Read: Voting and Holiness
Voting and Holiness
Edited by Nicholas Cafardi (Paulist Press, 2012)
Elections have become something of a cross to bear for American Catholics. Not only is it difficult to find a candidate who does not hold a position at variance with Catholic teaching, the debate over how Catholics should respond to this reality has become increasingly bitter.
Voting and Holiness: Catholic Perspectives on Political Participation, a collection of essays edited by law professor Nicholas Cafardi, will provide a helpful guide to Catholics wrestling with these decisions. Each essay in the collection is followed by a set of questions for reflection, making the book an excellent resource for parish discussion groups.
Many of the essays have a historical bent. Sociologist William D’Antonio, for example, provides a helpful overview of how the U.S. bishops have participated in the political process since the early 1970s. This and other essays in the book convey the impression that there has been a gradual narrowing of the bishops’ public witness, which is now associated in the public mind mostly with opposition to abortion and same-sex marriage.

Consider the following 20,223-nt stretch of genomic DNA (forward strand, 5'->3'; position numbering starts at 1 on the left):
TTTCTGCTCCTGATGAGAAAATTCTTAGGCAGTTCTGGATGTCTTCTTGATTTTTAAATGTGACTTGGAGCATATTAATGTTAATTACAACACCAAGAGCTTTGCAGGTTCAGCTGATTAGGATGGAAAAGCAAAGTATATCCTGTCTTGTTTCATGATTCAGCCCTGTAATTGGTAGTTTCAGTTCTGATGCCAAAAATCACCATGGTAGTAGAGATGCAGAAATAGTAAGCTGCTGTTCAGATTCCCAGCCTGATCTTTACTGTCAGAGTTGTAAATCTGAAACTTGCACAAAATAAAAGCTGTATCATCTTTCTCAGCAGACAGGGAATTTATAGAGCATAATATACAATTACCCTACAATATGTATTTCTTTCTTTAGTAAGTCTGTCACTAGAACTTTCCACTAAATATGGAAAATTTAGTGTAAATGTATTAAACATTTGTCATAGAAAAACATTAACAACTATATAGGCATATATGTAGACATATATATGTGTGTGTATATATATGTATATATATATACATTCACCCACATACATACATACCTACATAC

Two of the best essays in the book provide concrete guidance to Catholics wrestling with how to vote. In “Prudential Judgment and Catholic Teaching,” theologian Richard Gaillardetz argues that conscientious Catholics need to understand the distinction between moral principles and the application of those principles to concrete situations. Legal scholar Cathleen Kaveny takes up the issue of “intrinsic evil,” noting that many Catholics mistakenly believe that evils that are “intrinsic” (i.e. evil by the nature of the act rather than because of motive or circumstance) are graver than other evils. This is not always the case, argues Kaveny.
The work could have benefitted from one or two essays taking a more conservative position on some of these issues. In a polarized political culture, Catholics must now more than ever be willing to witness to a communion in Christ that transcends political divisions.
This article appeared in the June 2012 issue of U.S. Catholic (Vol. 77, No. 6, page 43).